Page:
1967 In partnership with Roger Blackmore, a teacher at Skokie's Niles West High School, we develop "I'll Never Smoke" tobacco education classes. We also distribute 50,000 "Yes, I mind if you smoke" buttons.

John Kirkwood, our first Director of Environmental Health, testifies before the City Council and the Illinois Air Pollution Control Board on behalf of tighter air pollution standards. He also organizes the Clean Air Coordinating Committee and scores a major victory by winning a suit against the IEPA.

1972 Tuberculosis Institute of Chicago and Cook County becomes Chicago Lung Association.

1980 Camp Action, a weeklong summer camp for children with asthma, is launched to help children enjoy outdoor activities and learn asthma management.

1984 Our smoking withdrawal clinic is recognized by the U.S. Department of Health and Human Services as one of the nation's 35 outstanding community health promotion programs.

1985 Our research endowment is formed, doubling our research efforts.

1988 We organize a grassroots lobbying campaign to pass Chicago's first clean indoor ordinance (34-8), restricting smoking in restaurants, workplaces and public spaces.

1992 We join with Alderman Ed Smith to secure passage of a Chicago City Council amendment requiring restaurants to make 30 percent of their dining areas smoke-free.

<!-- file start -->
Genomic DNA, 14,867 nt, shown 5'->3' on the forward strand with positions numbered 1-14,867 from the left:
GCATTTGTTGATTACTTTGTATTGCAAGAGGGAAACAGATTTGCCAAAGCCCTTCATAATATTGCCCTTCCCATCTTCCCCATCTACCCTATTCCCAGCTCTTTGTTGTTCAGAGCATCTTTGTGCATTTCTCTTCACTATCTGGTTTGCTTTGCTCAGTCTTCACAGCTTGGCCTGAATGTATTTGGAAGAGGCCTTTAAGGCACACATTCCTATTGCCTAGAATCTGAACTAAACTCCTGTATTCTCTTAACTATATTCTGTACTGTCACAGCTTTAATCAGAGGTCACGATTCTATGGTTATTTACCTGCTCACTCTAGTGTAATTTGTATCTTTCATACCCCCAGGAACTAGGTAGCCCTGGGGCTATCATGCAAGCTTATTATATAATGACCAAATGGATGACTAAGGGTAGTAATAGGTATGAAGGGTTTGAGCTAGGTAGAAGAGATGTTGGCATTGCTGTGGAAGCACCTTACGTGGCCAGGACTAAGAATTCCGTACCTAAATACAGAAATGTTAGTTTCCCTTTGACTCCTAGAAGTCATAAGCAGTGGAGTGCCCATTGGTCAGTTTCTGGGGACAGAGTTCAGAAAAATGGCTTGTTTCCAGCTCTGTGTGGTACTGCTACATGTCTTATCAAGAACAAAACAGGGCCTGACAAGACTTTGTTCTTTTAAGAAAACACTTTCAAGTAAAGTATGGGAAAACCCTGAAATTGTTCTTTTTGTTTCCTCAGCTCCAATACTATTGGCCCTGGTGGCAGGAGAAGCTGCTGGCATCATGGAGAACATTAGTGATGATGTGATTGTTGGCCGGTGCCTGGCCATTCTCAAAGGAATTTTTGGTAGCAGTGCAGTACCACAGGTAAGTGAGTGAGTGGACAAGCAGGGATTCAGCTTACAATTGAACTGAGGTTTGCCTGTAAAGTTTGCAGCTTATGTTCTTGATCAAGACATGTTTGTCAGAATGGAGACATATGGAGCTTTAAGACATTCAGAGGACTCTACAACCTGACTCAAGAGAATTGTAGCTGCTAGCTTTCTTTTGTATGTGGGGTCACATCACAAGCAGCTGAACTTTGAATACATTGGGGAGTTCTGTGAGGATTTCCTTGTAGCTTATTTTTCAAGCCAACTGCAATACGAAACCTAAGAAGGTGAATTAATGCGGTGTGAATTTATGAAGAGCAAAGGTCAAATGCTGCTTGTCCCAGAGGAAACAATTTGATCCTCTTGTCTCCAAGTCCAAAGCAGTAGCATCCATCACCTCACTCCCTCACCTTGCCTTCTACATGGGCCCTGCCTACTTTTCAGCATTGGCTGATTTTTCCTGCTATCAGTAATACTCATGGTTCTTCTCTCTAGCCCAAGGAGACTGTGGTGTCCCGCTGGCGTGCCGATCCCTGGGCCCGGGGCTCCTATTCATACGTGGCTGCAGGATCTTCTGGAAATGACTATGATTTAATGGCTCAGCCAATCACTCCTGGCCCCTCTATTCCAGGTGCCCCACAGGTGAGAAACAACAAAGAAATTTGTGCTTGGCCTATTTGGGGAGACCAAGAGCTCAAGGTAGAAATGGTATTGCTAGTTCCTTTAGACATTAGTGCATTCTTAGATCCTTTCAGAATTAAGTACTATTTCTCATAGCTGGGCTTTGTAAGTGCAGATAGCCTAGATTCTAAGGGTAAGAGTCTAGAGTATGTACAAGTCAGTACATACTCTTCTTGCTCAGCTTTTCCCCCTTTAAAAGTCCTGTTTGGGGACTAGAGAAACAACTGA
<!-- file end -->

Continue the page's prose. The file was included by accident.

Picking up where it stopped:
1992 Board member Diana Hackbarth leads a protest against Virginia Slims at the University of Illinois at Chicago Pavilion: "A tax-supported state university has no business aligning itself with a tobacco company which promotes disease and death to its customers." Volunteers later drew national media attention when they picketed the Democratic National Convention.

1993 Chicago Lung Association becomes the American Lung Association of Metropolitan Chicago.

1997 We spearhead the development of a nationwide network of asthma clinical research centers to conduct large-scale asthma research. Our study on billboard advertising persuades the Chicago City Council to approve a ban on tobacco and alcohol billboards in minority areas.

1998 We host our first Hustle up the Hancock, a stair climb up one of the tallest building in Chicago. To help fight infection disease, we administer more than 14,000 flu shots.

2001 Our school-based health programs reach more than 32,000 students, parents and educators. Chicago Campaign for Clean Air launched a campaign to reduce air pollution from coal burning power plants in Pilsen and Little Village.

2004 We unveil four major health initiatives: "Catch Your Breath," the first annual women and lung health conference; Chicago's first Asthma Action Plan; a COPD Initiative; and the READI program, which provides influenza vaccinations to 25,000 Chicagoans.

2005 We play a key role passing Chicago's comprehensive clean indoor air ordinance, phasing out smoking in all bars and restaurants.

2007 Thanks in part to our advocacy efforts, the Illinois Assembly passes the Smoke-free Illinois Act.

2007 American Lung Association of Metropolitan Chicago becomes an independent lung health organization, changing its name to Respiratory Health Association of Metropolitan Chicago.

2013 Respiratory Health Association of Metropolitan Chicago becomes Respiratory Health Association as it expands its respiratory health efforts throughout Chicagoland, Northwest Indiana and nationally.